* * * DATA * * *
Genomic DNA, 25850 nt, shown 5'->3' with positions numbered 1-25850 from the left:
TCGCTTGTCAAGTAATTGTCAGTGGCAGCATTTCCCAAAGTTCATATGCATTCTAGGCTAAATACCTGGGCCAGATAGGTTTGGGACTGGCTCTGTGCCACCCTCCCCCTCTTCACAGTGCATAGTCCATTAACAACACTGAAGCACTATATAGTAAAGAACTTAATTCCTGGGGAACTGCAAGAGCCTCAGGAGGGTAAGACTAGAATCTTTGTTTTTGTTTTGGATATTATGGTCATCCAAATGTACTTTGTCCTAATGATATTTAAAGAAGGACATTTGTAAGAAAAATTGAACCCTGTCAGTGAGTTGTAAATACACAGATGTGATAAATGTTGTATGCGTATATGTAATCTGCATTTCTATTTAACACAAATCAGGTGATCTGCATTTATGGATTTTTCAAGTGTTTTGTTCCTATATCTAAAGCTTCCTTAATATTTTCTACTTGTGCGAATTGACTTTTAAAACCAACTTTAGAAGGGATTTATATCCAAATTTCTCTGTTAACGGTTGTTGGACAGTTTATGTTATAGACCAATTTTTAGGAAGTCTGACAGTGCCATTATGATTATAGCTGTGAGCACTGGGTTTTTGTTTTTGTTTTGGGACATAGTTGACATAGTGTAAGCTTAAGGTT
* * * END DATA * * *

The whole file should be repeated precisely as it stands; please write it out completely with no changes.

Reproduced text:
Genomic DNA, 25850 nt, shown 5'->3' with positions numbered 1-25850 from the left:
TCGCTTGTCAAGTAATTGTCAGTGGCAGCATTTCCCAAAGTTCATATGCATTCTAGGCTAAATACCTGGGCCAGATAGGTTTGGGACTGGCTCTGTGCCACCCTCCCCCTCTTCACAGTGCATAGTCCATTAACAACACTGAAGCACTATATAGTAAAGAACTTAATTCCTGGGGAACTGCAAGAGCCTCAGGAGGGTAAGACTAGAATCTTTGTTTTTGTTTTGGATATTATGGTCATCCAAATGTACTTTGTCCTAATGATATTTAAAGAAGGACATTTGTAAGAAAAATTGAACCCTGTCAGTGAGTTGTAAATACACAGATGTGATAAATGTTGTATGCGTATATGTAATCTGCATTTCTATTTAACACAAATCAGGTGATCTGCATTTATGGATTTTTCAAGTGTTTTGTTCCTATATCTAAAGCTTCCTTAATATTTTCTACTTGTGCGAATTGACTTTTAAAACCAACTTTAGAAGGGATTTATATCCAAATTTCTCTGTTAACGGTTGTTGGACAGTTTATGTTATAGACCAATTTTTAGGAAGTCTGACAGTGCCATTATGATTATAGCTGTGAGCACTGGGTTTTTGTTTTTGTTTTGGGACATAGTTGACATAGTGTAAGCTTAAGGTT